CRISTEL: Some people are still uncomfortable with the idea of a book written by a woman, for women or everyone, about women doing all the things women do- from kicking ass to raising families. It’s important we don’t let ourselves become relegated to a subgenre- we’re 51% of the population! There are some really phenomenal female writers breaking those boundaries now- S.A Wolfe, Diana Gabaldon, Dana Stabenow all come to mind. Did you ever have a point where you thought you would (or should) give up writing? What got you through?
RACHAEL: Never. I’ve wanted to be a writer since I was about ten and although it’s taken me a while to get published I’ve never wanted to give up. I went a long time not writing much, but it was always there, and then when I got going on Storm Rising four years ago I just didn’t stop. I hate it when I haven’t got anything to write. I absolutely love it. It’s perfect escapism.
CRISTEL: It sounds like you’ve hit that truth with yourself- that you cannot stop writing. It’s a great place to be. As people, as women, we have so many demands on our time and it’s easy to listen to the “logic” that says to cut back, that spending hours alone with imaginary people is not the best use of time, that real people, maybe even in your house, need you more. That’s probably why I write most when everyone is asleep! But I can’t not write. I don’t even know what I think sometimes until I’ve written it down. It’s how I process. It’s as natural, or more, than thinking or speaking.
What do you wish you knew about writing and/or publishing before Storm Rising that might help other new authors?
RACHAEL: The main advice is don’t give up and don’t get disheartened. I think I must have had about twenty rejections for Storm Rising (possibly more) before I found my publisher. The other thing is edit the book as much as you can before you send it off. Really go through it again and again. Get other people to read it too because they’ll find things you miss. Read it aloud as well so you can see if the sentences really work. But honestly you can’t edit enough. I can still find things in my already published books I’d change if I read through them again. And have faith in yourself. You know your characters, don’t let anyone try to make you change them.
CRISTEL: It really is 90% perseverance, isn’t it? First you have to reject your own thoughts that you can’t do it, then that it’s not good enough, and then queries, etc. It sounds terrible, but what helped me most was actually reading a profoundly terrible book. I thought, “c’mon, I can do better than that!” It was the kick in the pants I needed to start. Now I tell people to read a lot- read great books and read awful ones- they can both teach you something. And for me- I edit 3 times. That’s it. Any more and I just make a mess of it second guessing, rearranging, etc.
RACHAEL: Yes. I think it’s really important to read, read and keep reading if you want to become a successful writer. I’ve been a voracious reader ever since I was tiny, and I can’t imagine not having at least one book on the go.
CRISTEL: You’ve mentioned certain songs that you connect with the series. If you had a soundtrack to your life right now, what would be on it?
RACHAEL: Wow, that’s a difficult one. I have a hugely long playlist on Spotify that I listen to when I’m writing and it’s very varied. I have quite eclectic taste! Well, I listened to Nirvana a lot when I was writing Storm Rising and I particularly like Come As You Are. My latest book that I’ve just started writing is called Find the River, which is named after the R.E.M track. But right at the moment my absolute favourite song is The Sound of Silence by Disturbed.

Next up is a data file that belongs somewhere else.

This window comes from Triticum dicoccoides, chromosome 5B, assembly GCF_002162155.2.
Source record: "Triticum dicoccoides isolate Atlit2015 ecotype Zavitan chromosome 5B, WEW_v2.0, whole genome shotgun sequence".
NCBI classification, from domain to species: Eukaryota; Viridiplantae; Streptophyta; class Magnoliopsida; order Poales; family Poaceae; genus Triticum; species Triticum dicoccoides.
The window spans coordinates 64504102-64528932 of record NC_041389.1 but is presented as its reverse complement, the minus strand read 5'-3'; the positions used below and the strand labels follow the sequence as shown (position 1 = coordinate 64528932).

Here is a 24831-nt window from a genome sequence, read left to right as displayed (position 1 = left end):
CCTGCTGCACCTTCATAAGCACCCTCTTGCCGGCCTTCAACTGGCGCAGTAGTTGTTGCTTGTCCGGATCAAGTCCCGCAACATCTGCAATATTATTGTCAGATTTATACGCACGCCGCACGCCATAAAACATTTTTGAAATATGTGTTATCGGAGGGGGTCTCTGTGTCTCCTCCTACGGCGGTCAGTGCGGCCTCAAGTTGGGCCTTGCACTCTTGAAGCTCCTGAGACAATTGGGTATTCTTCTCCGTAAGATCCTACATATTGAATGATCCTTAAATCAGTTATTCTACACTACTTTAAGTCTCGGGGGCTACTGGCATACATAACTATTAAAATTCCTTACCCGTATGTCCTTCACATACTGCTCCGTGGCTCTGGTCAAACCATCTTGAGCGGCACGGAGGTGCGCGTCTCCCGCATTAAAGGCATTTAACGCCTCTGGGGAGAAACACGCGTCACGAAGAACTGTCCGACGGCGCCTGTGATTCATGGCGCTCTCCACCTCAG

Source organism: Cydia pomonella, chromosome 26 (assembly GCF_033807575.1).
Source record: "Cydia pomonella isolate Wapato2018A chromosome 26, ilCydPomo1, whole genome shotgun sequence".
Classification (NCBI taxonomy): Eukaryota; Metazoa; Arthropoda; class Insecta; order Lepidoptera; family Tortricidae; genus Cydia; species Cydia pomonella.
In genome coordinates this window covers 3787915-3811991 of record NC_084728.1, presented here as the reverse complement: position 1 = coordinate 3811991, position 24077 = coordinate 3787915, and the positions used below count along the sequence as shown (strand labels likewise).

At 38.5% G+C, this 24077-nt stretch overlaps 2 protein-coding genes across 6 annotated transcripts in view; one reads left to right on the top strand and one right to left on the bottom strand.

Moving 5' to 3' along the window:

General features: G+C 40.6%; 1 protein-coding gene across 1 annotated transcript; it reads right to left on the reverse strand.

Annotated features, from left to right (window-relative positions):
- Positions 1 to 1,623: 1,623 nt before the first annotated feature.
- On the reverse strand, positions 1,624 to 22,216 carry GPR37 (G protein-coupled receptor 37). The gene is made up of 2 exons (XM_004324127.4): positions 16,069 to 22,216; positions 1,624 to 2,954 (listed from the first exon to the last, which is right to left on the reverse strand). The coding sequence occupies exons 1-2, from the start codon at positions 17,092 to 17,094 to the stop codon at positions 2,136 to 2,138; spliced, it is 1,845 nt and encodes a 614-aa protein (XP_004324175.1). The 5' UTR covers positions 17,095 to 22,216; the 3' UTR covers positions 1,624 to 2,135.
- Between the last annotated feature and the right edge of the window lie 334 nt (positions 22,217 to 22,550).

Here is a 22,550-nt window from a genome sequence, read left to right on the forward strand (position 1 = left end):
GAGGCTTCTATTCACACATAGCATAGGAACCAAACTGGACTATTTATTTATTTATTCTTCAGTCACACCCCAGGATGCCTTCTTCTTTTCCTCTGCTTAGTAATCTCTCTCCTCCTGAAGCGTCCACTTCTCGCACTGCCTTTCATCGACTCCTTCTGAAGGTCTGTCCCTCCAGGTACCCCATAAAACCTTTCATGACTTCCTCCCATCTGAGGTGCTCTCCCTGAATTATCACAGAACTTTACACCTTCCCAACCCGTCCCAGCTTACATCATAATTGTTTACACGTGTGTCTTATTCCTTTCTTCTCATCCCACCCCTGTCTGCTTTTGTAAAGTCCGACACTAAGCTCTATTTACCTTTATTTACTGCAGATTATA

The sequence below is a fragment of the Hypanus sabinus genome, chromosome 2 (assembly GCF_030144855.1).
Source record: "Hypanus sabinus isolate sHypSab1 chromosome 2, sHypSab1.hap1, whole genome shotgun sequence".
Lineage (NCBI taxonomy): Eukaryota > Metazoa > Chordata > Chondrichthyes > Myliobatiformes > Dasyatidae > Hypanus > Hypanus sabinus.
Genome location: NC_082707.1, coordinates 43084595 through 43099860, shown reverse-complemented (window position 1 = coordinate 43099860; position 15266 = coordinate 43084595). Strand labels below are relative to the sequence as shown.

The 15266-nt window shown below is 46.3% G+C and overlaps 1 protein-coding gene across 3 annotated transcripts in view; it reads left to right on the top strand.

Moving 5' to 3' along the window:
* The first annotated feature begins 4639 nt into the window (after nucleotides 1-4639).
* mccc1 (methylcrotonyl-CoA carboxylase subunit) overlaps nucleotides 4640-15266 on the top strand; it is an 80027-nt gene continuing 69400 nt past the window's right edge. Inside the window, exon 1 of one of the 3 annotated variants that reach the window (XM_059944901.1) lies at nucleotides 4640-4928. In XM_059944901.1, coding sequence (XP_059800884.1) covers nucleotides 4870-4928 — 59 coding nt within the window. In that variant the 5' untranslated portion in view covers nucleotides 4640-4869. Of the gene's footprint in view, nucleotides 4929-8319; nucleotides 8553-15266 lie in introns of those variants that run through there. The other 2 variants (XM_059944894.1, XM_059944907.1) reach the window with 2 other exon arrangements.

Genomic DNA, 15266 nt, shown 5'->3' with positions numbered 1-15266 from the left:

CRISTEL: When I read the blurb about the Nighthawk series, you had me at “grunge band”. I really loved Nirvana’s Bleach and Insecticide. I didn’t care much for Alice in Chains until Mad Season came along, and the raw, poetic pain of that album is hauntingly beautiful to this day. I’ve been a die-hard Pearl Jam fan since ’91… But I have eclectic tastes too, exacerbated by marrying a musician. Yesterday the Scorpions were blaring, this morning it was the Boss’ Born in the USA. I never know if it’ll be the Beatles, or punk, 1960s country, 80s metal or Cuban jazz when I walk in the house. The soundtrack to my life would seriously be so mixed genre, it’d never sell.
RACHAEL: Yeah I know what you mean. I’m married to a musician too (lead guitarist J) and he likes all sorts. He’s very into Pink Floyd and other similar rock bands, but also jazz, blues, almost anything except Country and Western! My Spotify playlist spans from the 60s to the 90s. Not much from this century though.
CRISTEL: If you’re game, tell us a secret or insight about a current or upcoming book.
RACHAEL: Well as I mentioned earlier, The Girl in the Painting, the fourth book of the NightHawk Series is being published on 29th July, and to be honest it’s my favourite of the series. Maybe I shouldn’t say that but I’m very excited to see what other people think. It takes place mostly in Paris, both in the present day with Abi, and back in the 20s and 30s revealing a surprising love story. I won’t say any more so I don’t give too much away.
CRISTEL: OOH, I love Paris! There’s that kind of drama where even moments of complete nonchalance and banality seem profound. I remember being “severely affected” by simply seeing a man in a bar- his hands looked like he should be playing piano, not folding up cigarette pack foil. Those things strike me so hard sometimes that I can’t let them go until I’ve written them down somewhere. It was that way with Nur in The Amalgamist- he flips his hand over in this casual gesture of “it doesn’t matter”. In my mind I couldn’t stop seeing the copper bracelet strain on his turning wrist.
RACHAEL: I loved doing the Paris bits. I’ve only been there once but it was really amazing and I’d love to go back. I’d like to set another book there too.
CRISTEL: I hope you do! Thanks so much for spending some time with us!
Courtesy of Rachael, here’s the Give-Away for Storm Rising!
All you have to do is answer one question in the comments section (on the blog or FB) and one winner will receive a free Kindle/mobi/epub/pdf of Storm Rising- What was Abi eating when the doorbell rang?
Hint: go to Rachael’s website and check out the excerpt: http://rachaelricheybooks.weebly.com/
And if you’d like to skip the fun and games, check out Rachael’s books on Amazon-